St. John Catholic School, a K-8 elementary school in Fenton, hosted its second annual Student Makers Fair and Ice Cream Social in November and it was a huge success, according to Shannon White, a member of the school’s advisory committee. The event was created last year after a group of students had gone to the principal requesting permission to set up tables during the lunch hour to sell hand-made bracelets and jewelry. Another group of students wanted to sell gluten-free snacks, “because the gluten-free snacks offered by the school were crappy,” they said.
The principal decided to bring their ideas to the advisory committee. “The group realized that these kids were a bunch of creative, budding entrepreneurs,” says White. After doing some research, she and her husband, Ridgway, discovered a website where they viewed a video about a school that hosted a children’s business fair. “Why don’t we do this for our school?” she asked.
So, the school hosted its first Makers Fair and it was quite the success. And what a great lesson it was for the students, White says. Last year, one student came up with the idea of making stress balls. “They sold out in the first 20 minutes!” she exclaimed.
This year’s Makers Fair was even bigger and better, according to White, with 74 students who participated and 52 booths. With a student population of approximately 200, that meant almost half of the student body made a product to sell, she noted. White’s own children Isabella, 9 and Sammy, 7 participated in the fair. They went to Factory Two in Flint and learned how to screen print T-shirts, then made Spirit Wear T-shirts that St. John students could wear on Fridays.
There were several awards given out in different categories: Business with the Highest Potential, Most Original Business Idea, Best Presentation and Most Creative. This year, the winners of the Business with the Highest Potential were fourth-grader Finley Wise and his sister, first-grader Eleanor Wise, for their handmade Soaptastic soaps. The glycerin soaps were molded with a toy inside, to make bath time more fun. As a businessperson, White is an architect and co-owns SHIFT, a boutique located in Downtown Flint’s Capitol Theater building. She made a deal with Finley and Eleanor, buying all of the Soaptastic products they didn’t sell at the fair so she could sell it at SHIFT. “I was so happy to support them!” White exclaims. Some of the students chose to sell a service, such as babysitting and dog-walking. One student sold homemade toffee in gift tins and took orders for the holidays. “It was a great learning experience!” White adds.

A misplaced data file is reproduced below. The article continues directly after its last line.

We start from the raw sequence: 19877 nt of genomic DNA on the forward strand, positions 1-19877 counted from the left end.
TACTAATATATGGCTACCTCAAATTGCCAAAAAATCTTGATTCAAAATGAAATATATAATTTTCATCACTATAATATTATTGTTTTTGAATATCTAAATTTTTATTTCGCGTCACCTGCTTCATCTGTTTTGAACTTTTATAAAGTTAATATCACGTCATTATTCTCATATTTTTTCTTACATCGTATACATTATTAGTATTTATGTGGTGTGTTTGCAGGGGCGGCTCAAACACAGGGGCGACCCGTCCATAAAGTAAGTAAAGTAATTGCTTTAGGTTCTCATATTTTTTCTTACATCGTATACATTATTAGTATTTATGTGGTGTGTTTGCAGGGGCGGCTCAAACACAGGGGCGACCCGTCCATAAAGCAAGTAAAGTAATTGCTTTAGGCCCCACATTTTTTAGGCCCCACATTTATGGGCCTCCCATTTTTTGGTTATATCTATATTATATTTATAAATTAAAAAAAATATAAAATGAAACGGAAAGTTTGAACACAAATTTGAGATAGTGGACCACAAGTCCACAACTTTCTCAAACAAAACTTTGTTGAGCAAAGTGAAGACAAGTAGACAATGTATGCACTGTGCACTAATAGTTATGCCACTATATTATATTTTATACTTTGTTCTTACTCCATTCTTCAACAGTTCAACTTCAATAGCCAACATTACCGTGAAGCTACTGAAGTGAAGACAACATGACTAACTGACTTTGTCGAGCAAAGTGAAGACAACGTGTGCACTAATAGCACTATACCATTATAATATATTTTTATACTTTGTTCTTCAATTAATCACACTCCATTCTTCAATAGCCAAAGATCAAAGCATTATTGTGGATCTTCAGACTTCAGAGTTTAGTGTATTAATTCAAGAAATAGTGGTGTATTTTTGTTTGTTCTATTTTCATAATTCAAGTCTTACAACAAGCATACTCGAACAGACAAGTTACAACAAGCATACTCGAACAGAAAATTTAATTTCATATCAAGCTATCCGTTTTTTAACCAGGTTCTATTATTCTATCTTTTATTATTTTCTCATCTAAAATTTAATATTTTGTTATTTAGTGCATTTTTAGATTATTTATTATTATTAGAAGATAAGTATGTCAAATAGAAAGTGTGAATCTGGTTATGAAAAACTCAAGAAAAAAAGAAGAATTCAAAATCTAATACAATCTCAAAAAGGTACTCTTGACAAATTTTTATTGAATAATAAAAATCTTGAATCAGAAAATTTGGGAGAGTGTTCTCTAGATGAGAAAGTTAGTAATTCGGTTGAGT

Six prizes were awarded in two different age groups. Judging this year were three successful Fenton business owners: Jon Gerych (Gerych’s Distinctive Flowers & Gifts), Mark Hamel (The Laundry) and Vince Lorraine (Tropi Tan Tanning Salons). Each student had to answer questions from the judges.
The students sold anywhere from $25 to $500 in merchandise this year, White reports. Some chose to donate their profit to charity and some wanted to put their earnings back into their business. The students learned a valuable lesson when they discovered part of what they earned had to go toward reimbursing the start-up costs. “It was a great learning tool for them,” White says.
What White hopes is that other area schools will follow suit and provide this same opportunity for their kids. “It was such a great experience for our students and the community,” she says. “They are already looking forward to next year.”
Photography by Vincent Turchi